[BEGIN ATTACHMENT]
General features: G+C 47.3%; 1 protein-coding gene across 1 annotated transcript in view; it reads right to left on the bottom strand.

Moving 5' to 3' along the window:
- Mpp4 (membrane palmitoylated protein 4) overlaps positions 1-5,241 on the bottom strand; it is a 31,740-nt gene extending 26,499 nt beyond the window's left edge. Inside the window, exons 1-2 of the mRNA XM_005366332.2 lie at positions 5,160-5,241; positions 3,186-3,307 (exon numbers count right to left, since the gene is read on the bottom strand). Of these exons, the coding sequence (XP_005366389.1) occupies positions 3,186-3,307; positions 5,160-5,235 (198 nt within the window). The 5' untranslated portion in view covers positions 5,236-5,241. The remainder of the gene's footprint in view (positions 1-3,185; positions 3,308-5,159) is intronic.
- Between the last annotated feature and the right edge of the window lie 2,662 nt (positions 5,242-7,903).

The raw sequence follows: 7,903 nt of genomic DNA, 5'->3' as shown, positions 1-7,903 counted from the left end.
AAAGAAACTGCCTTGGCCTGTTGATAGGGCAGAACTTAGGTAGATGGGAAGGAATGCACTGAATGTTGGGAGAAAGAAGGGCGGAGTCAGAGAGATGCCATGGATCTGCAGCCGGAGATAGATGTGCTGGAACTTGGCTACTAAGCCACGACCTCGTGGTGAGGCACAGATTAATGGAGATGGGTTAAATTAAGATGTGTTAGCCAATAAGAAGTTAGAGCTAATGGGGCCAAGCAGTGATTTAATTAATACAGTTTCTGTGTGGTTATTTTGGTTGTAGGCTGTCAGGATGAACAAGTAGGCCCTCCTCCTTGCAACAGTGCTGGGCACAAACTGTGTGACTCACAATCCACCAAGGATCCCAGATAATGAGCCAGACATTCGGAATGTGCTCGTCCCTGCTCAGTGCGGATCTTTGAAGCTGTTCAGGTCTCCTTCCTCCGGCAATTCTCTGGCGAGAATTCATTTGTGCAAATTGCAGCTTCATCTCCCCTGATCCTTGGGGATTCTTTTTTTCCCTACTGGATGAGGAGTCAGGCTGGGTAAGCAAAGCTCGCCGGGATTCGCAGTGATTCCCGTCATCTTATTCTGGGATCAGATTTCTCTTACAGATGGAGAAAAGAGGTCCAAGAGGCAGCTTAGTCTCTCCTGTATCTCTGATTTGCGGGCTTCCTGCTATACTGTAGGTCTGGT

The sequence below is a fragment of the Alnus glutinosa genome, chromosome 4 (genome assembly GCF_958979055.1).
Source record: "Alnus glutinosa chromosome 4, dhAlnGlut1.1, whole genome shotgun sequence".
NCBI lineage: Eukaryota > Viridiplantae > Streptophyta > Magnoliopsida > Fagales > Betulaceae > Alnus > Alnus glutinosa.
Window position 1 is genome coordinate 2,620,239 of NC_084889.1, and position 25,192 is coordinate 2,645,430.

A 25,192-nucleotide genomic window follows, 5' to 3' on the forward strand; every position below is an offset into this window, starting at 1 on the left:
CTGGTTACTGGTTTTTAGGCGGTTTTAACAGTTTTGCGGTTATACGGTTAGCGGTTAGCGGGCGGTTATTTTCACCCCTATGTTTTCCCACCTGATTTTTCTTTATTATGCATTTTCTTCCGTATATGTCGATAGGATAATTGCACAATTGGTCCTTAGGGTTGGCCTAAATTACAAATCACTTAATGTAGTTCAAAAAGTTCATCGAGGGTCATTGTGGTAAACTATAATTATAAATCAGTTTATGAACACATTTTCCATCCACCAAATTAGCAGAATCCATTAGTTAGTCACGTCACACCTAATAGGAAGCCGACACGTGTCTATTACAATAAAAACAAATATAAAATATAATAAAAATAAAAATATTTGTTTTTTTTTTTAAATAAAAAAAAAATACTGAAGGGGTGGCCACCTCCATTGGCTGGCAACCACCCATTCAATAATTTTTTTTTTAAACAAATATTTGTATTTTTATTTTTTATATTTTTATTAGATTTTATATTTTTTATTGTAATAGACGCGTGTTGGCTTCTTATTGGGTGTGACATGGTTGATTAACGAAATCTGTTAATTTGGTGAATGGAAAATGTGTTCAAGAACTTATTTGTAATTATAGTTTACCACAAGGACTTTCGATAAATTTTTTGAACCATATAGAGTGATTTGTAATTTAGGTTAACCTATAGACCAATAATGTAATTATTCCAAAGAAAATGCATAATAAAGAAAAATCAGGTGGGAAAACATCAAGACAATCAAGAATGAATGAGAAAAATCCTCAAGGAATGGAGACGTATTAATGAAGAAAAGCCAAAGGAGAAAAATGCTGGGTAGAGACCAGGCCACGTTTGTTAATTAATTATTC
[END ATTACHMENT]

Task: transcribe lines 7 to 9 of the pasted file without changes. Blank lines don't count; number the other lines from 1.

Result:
The sequence below is a fragment of the Alnus glutinosa genome, chromosome 4 (genome assembly GCF_958979055.1).
Source record: "Alnus glutinosa chromosome 4, dhAlnGlut1.1, whole genome shotgun sequence".
NCBI lineage: Eukaryota > Viridiplantae > Streptophyta > Magnoliopsida > Fagales > Betulaceae > Alnus > Alnus glutinosa.